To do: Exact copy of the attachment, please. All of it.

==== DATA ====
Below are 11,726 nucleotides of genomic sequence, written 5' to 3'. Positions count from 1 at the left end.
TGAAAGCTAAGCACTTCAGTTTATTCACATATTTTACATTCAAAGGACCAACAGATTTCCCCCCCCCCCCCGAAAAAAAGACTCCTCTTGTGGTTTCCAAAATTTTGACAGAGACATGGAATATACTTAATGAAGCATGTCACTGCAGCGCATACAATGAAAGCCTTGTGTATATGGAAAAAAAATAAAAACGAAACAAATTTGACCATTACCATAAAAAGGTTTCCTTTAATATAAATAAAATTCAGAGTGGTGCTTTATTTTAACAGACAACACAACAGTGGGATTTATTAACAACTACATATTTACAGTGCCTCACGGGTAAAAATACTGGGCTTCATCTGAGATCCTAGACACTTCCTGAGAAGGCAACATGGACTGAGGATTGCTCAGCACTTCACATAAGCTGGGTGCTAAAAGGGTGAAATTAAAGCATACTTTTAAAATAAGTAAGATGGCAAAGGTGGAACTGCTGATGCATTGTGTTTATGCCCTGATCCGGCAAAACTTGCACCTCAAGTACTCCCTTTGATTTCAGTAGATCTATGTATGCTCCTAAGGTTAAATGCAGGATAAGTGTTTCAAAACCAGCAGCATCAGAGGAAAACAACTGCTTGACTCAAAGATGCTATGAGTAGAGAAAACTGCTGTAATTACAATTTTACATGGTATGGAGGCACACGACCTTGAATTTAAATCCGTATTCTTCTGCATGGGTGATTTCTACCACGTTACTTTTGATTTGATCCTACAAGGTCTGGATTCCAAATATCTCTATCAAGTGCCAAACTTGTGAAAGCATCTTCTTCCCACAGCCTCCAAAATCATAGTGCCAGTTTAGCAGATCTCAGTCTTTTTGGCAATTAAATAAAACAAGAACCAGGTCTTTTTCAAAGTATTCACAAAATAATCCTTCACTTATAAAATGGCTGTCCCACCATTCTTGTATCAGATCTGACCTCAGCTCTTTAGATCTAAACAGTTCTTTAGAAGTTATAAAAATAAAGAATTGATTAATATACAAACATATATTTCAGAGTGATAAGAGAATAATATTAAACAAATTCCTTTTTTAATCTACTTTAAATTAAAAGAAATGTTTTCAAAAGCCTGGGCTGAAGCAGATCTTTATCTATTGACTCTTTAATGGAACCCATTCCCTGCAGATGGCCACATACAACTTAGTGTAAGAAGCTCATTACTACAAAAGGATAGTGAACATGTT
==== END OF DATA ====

Below are 11,726 nucleotides of genomic sequence, written 5' to 3'. Positions count from 1 at the left end.
TGAAAGCTAAGCACTTCAGTTTATTCACATATTTTACATTCAAAGGACCAACAGATTTCCCCCCCCCCCCCGAAAAAAAGACTCCTCTTGTGGTTTCCAAAATTTTGACAGAGACATGGAATATACTTAATGAAGCATGTCACTGCAGCGCATACAATGAAAGCCTTGTGTATATGGAAAAAAAATAAAAACGAAACAAATTTGACCATTACCATAAAAAGGTTTCCTTTAATATAAATAAAATTCAGAGTGGTGCTTTATTTTAACAGACAACACAACAGTGGGATTTATTAACAACTACATATTTACAGTGCCTCACGGGTAAAAATACTGGGCTTCATCTGAGATCCTAGACACTTCCTGAGAAGGCAACATGGACTGAGGATTGCTCAGCACTTCACATAAGCTGGGTGCTAAAAGGGTGAAATTAAAGCATACTTTTAAAATAAGTAAGATGGCAAAGGTGGAACTGCTGATGCATTGTGTTTATGCCCTGATCCGGCAAAACTTGCACCTCAAGTACTCCCTTTGATTTCAGTAGATCTATGTATGCTCCTAAGGTTAAATGCAGGATAAGTGTTTCAAAACCAGCAGCATCAGAGGAAAACAACTGCTTGACTCAAAGATGCTATGAGTAGAGAAAACTGCTGTAATTACAATTTTACATGGTATGGAGGCACACGACCTTGAATTTAAATCCGTATTCTTCTGCATGGGTGATTTCTACCACGTTACTTTTGATTTGATCCTACAAGGTCTGGATTCCAAATATCTCTATCAAGTGCCAAACTTGTGAAAGCATCTTCTTCCCACAGCCTCCAAAATCATAGTGCCAGTTTAGCAGATCTCAGTCTTTTTGGCAATTAAATAAAACAAGAACCAGGTCTTTTTCAAAGTATTCACAAAATAATCCTTCACTTATAAAATGGCTGTCCCACCATTCTTGTATCAGATCTGACCTCAGCTCTTTAGATCTAAACAGTTCTTTAGAAGTTATAAAAATAAAGAATTGATTAATATACAAACATATATTTCAGAGTGATAAGAGAATAATATTAAACAAATTCCTTTTTTAATCTACTTTAAATTAAAAGAAATGTTTTCAAAAGCCTGGGCTGAAGCAGATCTTTATCTATTGACTCTTTAATGGAACCCATTCCCTGCAGATGGCCACATACAACTTAGTGTAAGAAGCTCATTACTACAAAAGGATAGTGAACATGTT